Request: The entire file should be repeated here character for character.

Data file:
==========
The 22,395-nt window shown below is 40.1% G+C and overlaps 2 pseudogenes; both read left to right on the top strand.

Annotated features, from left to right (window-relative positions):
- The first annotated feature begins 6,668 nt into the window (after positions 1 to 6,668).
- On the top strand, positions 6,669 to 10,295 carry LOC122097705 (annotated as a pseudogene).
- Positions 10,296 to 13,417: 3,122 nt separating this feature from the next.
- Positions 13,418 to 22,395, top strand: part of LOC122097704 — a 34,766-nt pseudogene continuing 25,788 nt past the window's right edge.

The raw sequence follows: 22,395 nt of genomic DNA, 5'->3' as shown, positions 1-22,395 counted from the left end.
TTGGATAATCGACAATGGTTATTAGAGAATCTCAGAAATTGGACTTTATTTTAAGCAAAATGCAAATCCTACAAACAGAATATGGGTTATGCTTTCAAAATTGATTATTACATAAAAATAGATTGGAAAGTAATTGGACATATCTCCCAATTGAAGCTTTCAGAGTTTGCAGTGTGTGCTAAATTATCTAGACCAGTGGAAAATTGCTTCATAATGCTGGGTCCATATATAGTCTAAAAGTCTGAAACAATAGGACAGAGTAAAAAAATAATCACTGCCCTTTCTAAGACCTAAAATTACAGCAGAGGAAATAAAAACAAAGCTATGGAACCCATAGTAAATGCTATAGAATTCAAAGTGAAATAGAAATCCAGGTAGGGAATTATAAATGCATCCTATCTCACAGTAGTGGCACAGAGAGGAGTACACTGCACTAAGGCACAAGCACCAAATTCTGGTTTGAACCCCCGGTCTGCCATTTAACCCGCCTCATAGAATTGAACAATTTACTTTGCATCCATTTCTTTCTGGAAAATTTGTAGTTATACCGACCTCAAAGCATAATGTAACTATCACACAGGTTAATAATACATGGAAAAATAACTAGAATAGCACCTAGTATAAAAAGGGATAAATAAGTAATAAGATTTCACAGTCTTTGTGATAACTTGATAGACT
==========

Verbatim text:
The 22,395-nt window shown below is 40.1% G+C and overlaps 2 pseudogenes; both read left to right on the top strand.

Annotated features, from left to right (window-relative positions):
- The first annotated feature begins 6,668 nt into the window (after positions 1 to 6,668).
- On the top strand, positions 6,669 to 10,295 carry LOC122097705 (annotated as a pseudogene).
- Positions 10,296 to 13,417: 3,122 nt separating this feature from the next.
- Positions 13,418 to 22,395, top strand: part of LOC122097704 — a 34,766-nt pseudogene continuing 25,788 nt past the window's right edge.

The raw sequence follows: 22,395 nt of genomic DNA, 5'->3' as shown, positions 1-22,395 counted from the left end.
TTGGATAATCGACAATGGTTATTAGAGAATCTCAGAAATTGGACTTTATTTTAAGCAAAATGCAAATCCTACAAACAGAATATGGGTTATGCTTTCAAAATTGATTATTACATAAAAATAGATTGGAAAGTAATTGGACATATCTCCCAATTGAAGCTTTCAGAGTTTGCAGTGTGTGCTAAATTATCTAGACCAGTGGAAAATTGCTTCATAATGCTGGGTCCATATATAGTCTAAAAGTCTGAAACAATAGGACAGAGTAAAAAAATAATCACTGCCCTTTCTAAGACCTAAAATTACAGCAGAGGAAATAAAAACAAAGCTATGGAACCCATAGTAAATGCTATAGAATTCAAAGTGAAATAGAAATCCAGGTAGGGAATTATAAATGCATCCTATCTCACAGTAGTGGCACAGAGAGGAGTACACTGCACTAAGGCACAAGCACCAAATTCTGGTTTGAACCCCCGGTCTGCCATTTAACCCGCCTCATAGAATTGAACAATTTACTTTGCATCCATTTCTTTCTGGAAAATTTGTAGTTATACCGACCTCAAAGCATAATGTAACTATCACACAGGTTAATAATACATGGAAAAATAACTAGAATAGCACCTAGTATAAAAAGGGATAAATAAGTAATAAGATTTCACAGTCTTTGTGATAACTTGATAGACT